The evolv­ing recipe for Pan Bag­nat

The Denver Post - - LIFE&CULTURE - By Bill St. John

This recipe has evolved over many years, with in­put or emen­da­tion from sev­eral sources — my Bel­gian-born mother; at a pre­sen­ta­tion by Pa­tri­cia Wells, a fa­vorite writer on both Paris and Provence (the re­gion of France where this recipe orig­i­nated); from Den­ver chef Sean Kelly; and from Ju­lia Child dur­ing a lunch break at a meeting of a board on which we both had served. She was bored; I was bored; we talked food of southern France.

“Pan bag­nat” is a name in Oc­c­i­tan, the an­cient lan­guage of southern France, in­clud­ing those re­gions that we know as Provence and Langue­doc. In­deed, in English, Langue­doc it­self means “the Lan­guage of Oc,” where the word “oc” sig­ni­fies “yes,” as dis­tinct from “oui” for “yes” in north­ern France. In Oc­c­i­tan, pan bag­nat roughly trans­lates as “bathed (or soaked, or wet) bread.”

It es­sen­tially is a salade ni­coise in a loaf of bread. The “wet” part comes from hold­ing the loaf overnight, wrapped tightly and weighted down, so that the liq­uid from the dress­ing

and in­gre­di­ents soak par­tially through it.

The loaf is then sliced on the an­gle and served as in­di­vid­ual sand­wiches. It’s a per­fect ex­am­ple of the best of sum­mer or pic­nic food — pre­pared in­doors in the cool of the day and ahead of time ... as I have done ev­ery sum­mer for, well, many, many years. In­gre­di­ents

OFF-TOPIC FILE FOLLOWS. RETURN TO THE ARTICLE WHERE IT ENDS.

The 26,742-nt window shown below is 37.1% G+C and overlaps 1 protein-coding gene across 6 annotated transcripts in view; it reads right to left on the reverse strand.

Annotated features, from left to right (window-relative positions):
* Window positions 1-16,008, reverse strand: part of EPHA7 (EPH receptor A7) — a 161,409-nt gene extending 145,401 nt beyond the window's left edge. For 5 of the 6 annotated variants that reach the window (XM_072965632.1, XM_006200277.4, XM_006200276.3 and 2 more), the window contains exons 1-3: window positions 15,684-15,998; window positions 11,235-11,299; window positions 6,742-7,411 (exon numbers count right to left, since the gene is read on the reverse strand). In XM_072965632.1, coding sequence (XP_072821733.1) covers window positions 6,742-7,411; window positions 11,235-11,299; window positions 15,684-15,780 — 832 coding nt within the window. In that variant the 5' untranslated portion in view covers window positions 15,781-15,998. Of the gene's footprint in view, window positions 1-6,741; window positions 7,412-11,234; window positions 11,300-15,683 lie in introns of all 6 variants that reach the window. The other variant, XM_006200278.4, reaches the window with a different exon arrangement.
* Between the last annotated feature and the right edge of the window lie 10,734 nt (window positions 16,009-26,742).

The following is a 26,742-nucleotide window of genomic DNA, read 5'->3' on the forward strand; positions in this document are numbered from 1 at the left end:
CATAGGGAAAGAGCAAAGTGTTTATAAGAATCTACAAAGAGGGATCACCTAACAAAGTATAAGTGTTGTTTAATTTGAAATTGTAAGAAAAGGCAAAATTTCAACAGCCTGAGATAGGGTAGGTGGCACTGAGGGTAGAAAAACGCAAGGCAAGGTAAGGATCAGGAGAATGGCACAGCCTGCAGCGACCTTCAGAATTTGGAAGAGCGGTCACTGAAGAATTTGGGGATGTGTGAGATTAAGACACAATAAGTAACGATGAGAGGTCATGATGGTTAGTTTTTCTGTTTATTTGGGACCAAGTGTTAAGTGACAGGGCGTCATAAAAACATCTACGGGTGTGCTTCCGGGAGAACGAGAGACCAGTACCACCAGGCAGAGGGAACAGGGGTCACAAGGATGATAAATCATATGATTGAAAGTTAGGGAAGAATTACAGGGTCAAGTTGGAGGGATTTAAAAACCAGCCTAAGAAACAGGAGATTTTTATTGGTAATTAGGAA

1 large loaf well-crusted, firm­crumbed bread Arugula, small, mild-fla­vored

leaves only

Sev­eral leaves fresh basil

2 large ripe toma­toes, skinned,

seeded, sliced

Sev­eral slices roasted or grilled red pep­pers, jarred or home­grilled, to taste

2-3 large hard-cooked eggs,

peeled and sliced thinly 4 ounces green beans (hari­cots verts prefer­ably), cooked to just un­der crisp

Red onion, sev­eral very thin

slices, to taste

4 tea­spoons large-berried

ca­pers, well rinsed and drained Scat­ter­ing of black olives, pit­ted; if large, also sliced (use only cured, such as Moroc­can or ni­coise, not the mealy, canned, “Cal­i­for­nia” sort)

1 can good qual­ity tuna, packed

in oil, not water Oil-cured “silver” anchovies,

drained (op­tional to taste) Salt and freshly ground black


Hot sauce, to taste (I am par­tial to Nando’s PERI-PERI, alertlevel “hot”)

Red wine vine­gar

Extra vir­gin olive oil, your best Di­rec­tions

Slice the loaf of bread in half hor­i­zon­tally and re­move some of the in­te­rior crumb in or­der to slightly hol­low it out. Now build the sand­wich, layer by layer: enough arugula to cover one half, then a few leaves of basil; the toma­toes, red pep­pers, eggs, beans, onion, ca­pers and olives sprin­kled about; the tuna, crum­bled and evenly dis­trib­uted, and the anchovies if cho­sen. De­pend­ing on the level of salt in the in­gre­di­ents (for ex­am­ple, in how the olives were cured or in the anchovies), sprin­kle salt and then a good amount of pep­per over the fill­ing. Sprin­kle with hot sauce.

Douse or driz­zle both halves of the loaf with both vine­gar and olive oil to taste, although not overly so as not to drown the sand­wich. Close up the sand­wich and wrap it tightly in foil or plastic wrap — make it a mummy — and place it on a bak­ing sheet or large plate. Weigh it down with a large, heavy ob­ject, bal­anced over it, such as a cast iron skil­let or two bricks or sev­eral large cans of toma­toes, or the like.

Re­frig­er­ate the pan bag­nat overnight. To serve, bring to room tem­per­a­ture, un­wrap and slice cross­wise at an an­gle.

Den­ver Post file

Pan Bag­nat.

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